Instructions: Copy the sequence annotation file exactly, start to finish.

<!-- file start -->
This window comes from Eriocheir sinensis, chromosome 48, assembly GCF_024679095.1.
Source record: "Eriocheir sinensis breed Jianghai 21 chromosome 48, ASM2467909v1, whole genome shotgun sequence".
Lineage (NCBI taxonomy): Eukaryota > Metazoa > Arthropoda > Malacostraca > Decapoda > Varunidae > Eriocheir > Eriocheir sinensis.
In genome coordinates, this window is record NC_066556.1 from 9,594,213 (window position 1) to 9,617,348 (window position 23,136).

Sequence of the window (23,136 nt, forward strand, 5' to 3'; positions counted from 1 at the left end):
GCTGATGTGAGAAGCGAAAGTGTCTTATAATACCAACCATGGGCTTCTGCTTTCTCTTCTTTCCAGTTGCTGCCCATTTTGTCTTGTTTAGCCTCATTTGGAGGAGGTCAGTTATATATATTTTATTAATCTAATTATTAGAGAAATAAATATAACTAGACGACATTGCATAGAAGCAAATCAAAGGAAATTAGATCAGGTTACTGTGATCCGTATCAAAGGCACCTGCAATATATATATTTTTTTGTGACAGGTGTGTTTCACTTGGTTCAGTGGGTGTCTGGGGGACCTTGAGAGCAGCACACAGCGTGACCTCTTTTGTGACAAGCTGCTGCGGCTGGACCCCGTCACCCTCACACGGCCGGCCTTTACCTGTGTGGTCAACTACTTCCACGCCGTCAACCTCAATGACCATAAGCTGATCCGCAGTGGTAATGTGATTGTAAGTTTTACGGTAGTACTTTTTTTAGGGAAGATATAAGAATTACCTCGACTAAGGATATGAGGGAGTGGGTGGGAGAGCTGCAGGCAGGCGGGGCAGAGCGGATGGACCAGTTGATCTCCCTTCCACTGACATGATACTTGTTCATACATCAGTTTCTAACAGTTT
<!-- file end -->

This window comes from Eriocheir sinensis, chromosome 48, assembly GCF_024679095.1.
Source record: "Eriocheir sinensis breed Jianghai 21 chromosome 48, ASM2467909v1, whole genome shotgun sequence".
Lineage (NCBI taxonomy): Eukaryota > Metazoa > Arthropoda > Malacostraca > Decapoda > Varunidae > Eriocheir > Eriocheir sinensis.
In genome coordinates, this window is record NC_066556.1 from 9,594,213 (window position 1) to 9,617,348 (window position 23,136).

Sequence of the window (23,136 nt, forward strand, 5' to 3'; positions counted from 1 at the left end):
GCTGATGTGAGAAGCGAAAGTGTCTTATAATACCAACCATGGGCTTCTGCTTTCTCTTCTTTCCAGTTGCTGCCCATTTTGTCTTGTTTAGCCTCATTTGGAGGAGGTCAGTTATATATATTTTATTAATCTAATTATTAGAGAAATAAATATAACTAGACGACATTGCATAGAAGCAAATCAAAGGAAATTAGATCAGGTTACTGTGATCCGTATCAAAGGCACCTGCAATATATATATTTTTTTGTGACAGGTGTGTTTCACTTGGTTCAGTGGGTGTCTGGGGGACCTTGAGAGCAGCACACAGCGTGACCTCTTTTGTGACAAGCTGCTGCGGCTGGACCCCGTCACCCTCACACGGCCGGCCTTTACCTGTGTGGTCAACTACTTCCACGCCGTCAACCTCAATGACCATAAGCTGATCCGCAGTGGTAATGTGATTGTAAGTTTTACGGTAGTACTTTTTTTAGGGAAGATATAAGAATTACCTCGACTAAGGATATGAGGGAGTGGGTGGGAGAGCTGCAGGCAGGCGGGGCAGAGCGGATGGACCAGTTGATCTCCCTTCCACTGACATGATACTTGTTCATACATCAGTTTCTAACAGTTT